“It’s been incredibly lifechanging,” says Johnny McMillan, an international contemporary dancer and choreographer who lives in Berlin
A local homegrown talent has turned his passion for dance into a massive success story on the international stage.
Johnny McMillan, a 30-year-old contemporary dancer and choreographer from the Sault, has spent his entire adult life traveling and performing across North America and Europe with some of the world’s most highly regarded dance companies.
Long before achieving professional status on the international circuit, McMillan’s journey began like many others do:
“I was that kid that danced around in the living room all the time,” he says.
In 2003, McMillan joined the Sault’s newly established Studio Dance Arts company when he was 12 years old under the headship of Richard Kim.
Participating in everything from jazz and hip-hop to acrobatics and tap, McMillan’s early understanding of what dance could mean for him as a career was thanks to Kim’s guidance.
“He was my first example of a professional dancer,” McMillan says. “The moment I met him; I knew it could be a job. He’s one of the people who made dance inspiring and wonderful for me.”
Kim first saw McMillan perform when he was 11 years old, and he knew there was something special about the young dancer early on.
“He sparked on stage,” Kim says. “He’s just naturally gifted in understanding music. He has amazing musicality. His work ethic was through the roof – right from a young age. You could tell he lived and breathed dance. He was like a sponge, he just wanted to learn everything. That stuff you can’t teach.”
After trying a bit of everything, McMillan soon discovered ballet and contemporary was his true passion.
“It felt right,” he says. “It’s a bit of an escapism. It made sense of what my life was. Dance made me feel like myself.”
In grade 10, McMillan attended Interlochen Arts Academy, a prestigious fine arts school for high school students just outside of Traverse City, Michigan.
He explains the school was a completely different experience from being in a competitive studio where he had the opportunity to learn about an entirely separate world of dance.
“It was such an amazing experience to be put into an environment with like-minded students and be able to do what you wanted,” he says. “It’s a really special place.”
“That school opens up so many more opportunities and avenues working with professional teachers and choreographers that are in the industry,” Kim adds. “It really helps for post-secondary.”
After graduating with the young artist and fine artist awards at Interlochen, McMillan moved to Chicago and was offered a one-year apprenticeship with Hubbard Street Dance Chicago, a contemporary dance company that tours around the US and Europe.
Recognized as one of Dance Magazine‘s ‘Top 25 to watch,’ McMillan eventually joined Chicago’s main company and was there for another three and a half years.
“Getting to work with all the choreographers that I ever wanted to work for was a very exciting and super adrenaline-pumping time,” he says. “It was always very exciting to perform.”
Near the end of his time in Chicago, McMillan began auditioning for several dance companies in Europe, and eventually got hired in Stockholm with the Royal Swedish Ballet where he was part of their classical and contemporary division.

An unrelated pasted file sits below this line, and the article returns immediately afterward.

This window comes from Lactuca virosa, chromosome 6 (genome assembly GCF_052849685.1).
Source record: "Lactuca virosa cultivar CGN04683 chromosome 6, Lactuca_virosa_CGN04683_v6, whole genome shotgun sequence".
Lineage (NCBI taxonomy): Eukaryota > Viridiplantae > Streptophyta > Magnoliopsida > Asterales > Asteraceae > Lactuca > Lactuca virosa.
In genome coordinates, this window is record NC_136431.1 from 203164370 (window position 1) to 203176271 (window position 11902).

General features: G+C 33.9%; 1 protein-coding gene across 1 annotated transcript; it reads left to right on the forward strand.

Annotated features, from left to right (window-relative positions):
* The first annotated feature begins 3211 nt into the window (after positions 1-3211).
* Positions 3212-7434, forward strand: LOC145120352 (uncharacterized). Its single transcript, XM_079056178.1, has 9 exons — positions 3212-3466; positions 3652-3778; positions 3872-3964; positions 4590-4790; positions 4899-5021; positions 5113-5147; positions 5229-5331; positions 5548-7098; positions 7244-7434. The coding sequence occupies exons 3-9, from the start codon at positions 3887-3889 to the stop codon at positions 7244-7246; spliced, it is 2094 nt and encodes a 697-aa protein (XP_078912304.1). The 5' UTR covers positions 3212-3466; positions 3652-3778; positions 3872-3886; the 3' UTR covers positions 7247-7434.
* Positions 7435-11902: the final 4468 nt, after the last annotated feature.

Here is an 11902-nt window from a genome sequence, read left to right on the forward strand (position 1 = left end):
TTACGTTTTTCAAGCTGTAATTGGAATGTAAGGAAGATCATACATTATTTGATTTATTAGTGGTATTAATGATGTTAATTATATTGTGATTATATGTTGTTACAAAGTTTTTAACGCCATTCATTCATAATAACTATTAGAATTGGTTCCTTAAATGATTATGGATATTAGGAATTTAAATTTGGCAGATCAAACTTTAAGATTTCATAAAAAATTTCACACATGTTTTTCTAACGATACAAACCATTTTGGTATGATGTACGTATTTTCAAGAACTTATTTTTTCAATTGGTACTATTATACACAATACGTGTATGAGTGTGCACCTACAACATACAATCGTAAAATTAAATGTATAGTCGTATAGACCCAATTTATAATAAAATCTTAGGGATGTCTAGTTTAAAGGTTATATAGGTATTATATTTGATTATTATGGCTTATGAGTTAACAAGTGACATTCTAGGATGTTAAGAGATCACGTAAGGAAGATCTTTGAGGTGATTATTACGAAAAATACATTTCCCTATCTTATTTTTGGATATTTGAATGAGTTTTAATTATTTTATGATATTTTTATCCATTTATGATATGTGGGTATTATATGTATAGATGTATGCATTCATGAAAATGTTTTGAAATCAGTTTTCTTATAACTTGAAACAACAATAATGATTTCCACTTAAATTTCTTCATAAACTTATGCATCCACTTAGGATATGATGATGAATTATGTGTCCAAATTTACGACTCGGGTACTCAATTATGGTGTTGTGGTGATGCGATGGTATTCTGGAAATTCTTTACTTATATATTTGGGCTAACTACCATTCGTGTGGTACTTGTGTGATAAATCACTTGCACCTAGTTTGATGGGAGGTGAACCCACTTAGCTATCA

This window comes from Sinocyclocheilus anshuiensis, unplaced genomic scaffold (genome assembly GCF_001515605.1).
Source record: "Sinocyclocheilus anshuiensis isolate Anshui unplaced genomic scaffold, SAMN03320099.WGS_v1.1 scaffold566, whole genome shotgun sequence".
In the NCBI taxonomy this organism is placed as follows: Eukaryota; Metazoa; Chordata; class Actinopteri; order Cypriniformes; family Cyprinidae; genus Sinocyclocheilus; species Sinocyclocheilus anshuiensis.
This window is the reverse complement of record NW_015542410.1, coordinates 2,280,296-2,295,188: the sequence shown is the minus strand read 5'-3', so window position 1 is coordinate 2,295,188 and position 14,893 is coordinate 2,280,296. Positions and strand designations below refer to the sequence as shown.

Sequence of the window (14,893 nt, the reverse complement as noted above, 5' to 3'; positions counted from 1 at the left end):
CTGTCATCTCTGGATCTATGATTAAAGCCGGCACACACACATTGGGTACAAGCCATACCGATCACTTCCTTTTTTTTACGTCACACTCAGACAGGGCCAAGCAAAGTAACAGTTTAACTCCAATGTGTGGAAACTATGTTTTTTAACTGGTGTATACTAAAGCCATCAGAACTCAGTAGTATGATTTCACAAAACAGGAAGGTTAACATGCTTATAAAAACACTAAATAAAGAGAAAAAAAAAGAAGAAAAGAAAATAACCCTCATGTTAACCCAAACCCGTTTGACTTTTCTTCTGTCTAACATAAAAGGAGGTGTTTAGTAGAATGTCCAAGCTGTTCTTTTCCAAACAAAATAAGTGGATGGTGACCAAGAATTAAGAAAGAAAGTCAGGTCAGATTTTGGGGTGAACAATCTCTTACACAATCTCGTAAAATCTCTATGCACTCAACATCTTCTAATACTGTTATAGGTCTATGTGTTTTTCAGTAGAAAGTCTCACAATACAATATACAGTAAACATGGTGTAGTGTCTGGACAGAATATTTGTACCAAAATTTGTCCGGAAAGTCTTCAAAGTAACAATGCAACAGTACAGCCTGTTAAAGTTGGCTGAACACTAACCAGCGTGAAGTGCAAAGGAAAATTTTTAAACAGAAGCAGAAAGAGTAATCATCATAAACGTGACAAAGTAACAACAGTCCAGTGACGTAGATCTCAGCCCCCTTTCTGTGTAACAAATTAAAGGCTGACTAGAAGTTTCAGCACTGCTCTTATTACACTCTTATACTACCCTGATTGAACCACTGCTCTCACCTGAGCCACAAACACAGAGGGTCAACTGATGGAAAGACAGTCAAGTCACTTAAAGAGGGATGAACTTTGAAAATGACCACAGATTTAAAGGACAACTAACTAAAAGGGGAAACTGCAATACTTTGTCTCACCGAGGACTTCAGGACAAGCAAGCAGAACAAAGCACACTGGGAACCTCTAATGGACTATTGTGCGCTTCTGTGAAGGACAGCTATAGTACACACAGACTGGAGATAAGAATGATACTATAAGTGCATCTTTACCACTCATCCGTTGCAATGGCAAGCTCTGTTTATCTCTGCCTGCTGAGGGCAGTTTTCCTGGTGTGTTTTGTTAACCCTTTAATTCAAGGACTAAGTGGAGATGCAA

The program’s director took over another company in Berlin, and McMillan followed them to Germany’s capital four years ago.
He’s worked with Staatballett Berlin ever since.
“I knew I wanted to dance in Europe because that’s where a lot of the choreographers are and where the new works get made before they start selling them around,” he says. “The productions are also much larger in Berlin.”
Because the pandemic halted many of the company’s shows over the last several years, McMillan says he has had more opportunities to choreograph. He hopes to begin freelancing soon to work with other choreographers in Europe.
“When you freelance, you get the opportunity to work with a choreographer more in-depth on their own projects instead of projects they’re just commissioned for,” he says. “I take every chance to choreograph when I can.”
McMillan does a ton of research ahead of time before collaborating with the dancers to figure out which movements relate to his piece, what kind of lighting works, and if there’s any set design or production required.
While it’s a tumultuous task, it has a giant pay off.
“There’s always that surreal moment where it kind of comes from nowhere and you’re putting stuff together,” he says. “To put your own work out there and have a positive response – it sort of feels like people see you in a way.”
From performing and teaching to choreographing and touring, Richard Kim is beyond impressed with his former student’s achievements, and he’s not surprised with the level of success McMillan has attained throughout his career.
“What he’s doing for dance is the equivalent of locals going off into the NHL – the pinnacle of what they can achieve,” Kim says. “We knew he would be able to achieve that level in the professional world if he wanted it. It was absolutely no surprise.”
Thanks to the guidance and professionalism from his teachers early on, McMillan says being from a small town like the Sault never deterred him from following his passion, and he encourages others from the area to chase their dreams too – no matter how big or how far away they might be.
“I get that moment a lot of, ‘how did I end up here?’” he says. “But it doesn’t matter where you’re from – who you are is not where you live. If you really want to do something and you want to go for it, the steps become a lot easier than one would think.”